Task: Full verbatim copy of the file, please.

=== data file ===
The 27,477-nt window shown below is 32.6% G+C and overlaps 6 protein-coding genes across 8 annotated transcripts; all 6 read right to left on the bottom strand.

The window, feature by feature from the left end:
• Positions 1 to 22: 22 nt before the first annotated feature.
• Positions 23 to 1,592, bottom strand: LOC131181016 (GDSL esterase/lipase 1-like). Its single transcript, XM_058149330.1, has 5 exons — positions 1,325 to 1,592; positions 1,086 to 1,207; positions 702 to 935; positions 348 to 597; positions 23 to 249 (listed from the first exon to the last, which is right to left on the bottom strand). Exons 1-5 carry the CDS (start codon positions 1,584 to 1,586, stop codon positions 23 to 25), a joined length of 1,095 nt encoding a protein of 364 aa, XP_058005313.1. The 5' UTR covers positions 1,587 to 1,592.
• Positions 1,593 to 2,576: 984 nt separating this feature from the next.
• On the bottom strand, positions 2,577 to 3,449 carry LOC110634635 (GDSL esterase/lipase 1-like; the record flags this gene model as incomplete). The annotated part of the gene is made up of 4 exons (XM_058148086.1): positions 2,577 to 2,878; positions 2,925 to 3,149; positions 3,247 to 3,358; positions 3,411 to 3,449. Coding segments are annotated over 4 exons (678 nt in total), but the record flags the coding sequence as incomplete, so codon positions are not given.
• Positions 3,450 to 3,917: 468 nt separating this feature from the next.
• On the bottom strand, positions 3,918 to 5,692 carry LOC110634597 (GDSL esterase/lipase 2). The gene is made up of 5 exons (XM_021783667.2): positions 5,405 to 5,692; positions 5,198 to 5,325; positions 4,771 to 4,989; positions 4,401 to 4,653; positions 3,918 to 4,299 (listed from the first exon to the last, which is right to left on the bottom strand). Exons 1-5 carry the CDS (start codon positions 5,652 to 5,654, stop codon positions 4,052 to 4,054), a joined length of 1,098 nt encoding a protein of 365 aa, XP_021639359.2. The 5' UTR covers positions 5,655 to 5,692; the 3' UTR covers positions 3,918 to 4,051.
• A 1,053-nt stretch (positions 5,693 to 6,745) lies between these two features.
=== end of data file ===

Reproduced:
The 27,477-nt window shown below is 32.6% G+C and overlaps 6 protein-coding genes across 8 annotated transcripts; all 6 read right to left on the bottom strand.

The window, feature by feature from the left end:
• Positions 1 to 22: 22 nt before the first annotated feature.
• Positions 23 to 1,592, bottom strand: LOC131181016 (GDSL esterase/lipase 1-like). Its single transcript, XM_058149330.1, has 5 exons — positions 1,325 to 1,592; positions 1,086 to 1,207; positions 702 to 935; positions 348 to 597; positions 23 to 249 (listed from the first exon to the last, which is right to left on the bottom strand). Exons 1-5 carry the CDS (start codon positions 1,584 to 1,586, stop codon positions 23 to 25), a joined length of 1,095 nt encoding a protein of 364 aa, XP_058005313.1. The 5' UTR covers positions 1,587 to 1,592.
• Positions 1,593 to 2,576: 984 nt separating this feature from the next.
• On the bottom strand, positions 2,577 to 3,449 carry LOC110634635 (GDSL esterase/lipase 1-like; the record flags this gene model as incomplete). The annotated part of the gene is made up of 4 exons (XM_058148086.1): positions 2,577 to 2,878; positions 2,925 to 3,149; positions 3,247 to 3,358; positions 3,411 to 3,449. Coding segments are annotated over 4 exons (678 nt in total), but the record flags the coding sequence as incomplete, so codon positions are not given.
• Positions 3,450 to 3,917: 468 nt separating this feature from the next.
• On the bottom strand, positions 3,918 to 5,692 carry LOC110634597 (GDSL esterase/lipase 2). The gene is made up of 5 exons (XM_021783667.2): positions 5,405 to 5,692; positions 5,198 to 5,325; positions 4,771 to 4,989; positions 4,401 to 4,653; positions 3,918 to 4,299 (listed from the first exon to the last, which is right to left on the bottom strand). Exons 1-5 carry the CDS (start codon positions 5,652 to 5,654, stop codon positions 4,052 to 4,054), a joined length of 1,098 nt encoding a protein of 365 aa, XP_021639359.2. The 5' UTR covers positions 5,655 to 5,692; the 3' UTR covers positions 3,918 to 4,051.
• A 1,053-nt stretch (positions 5,693 to 6,745) lies between these two features.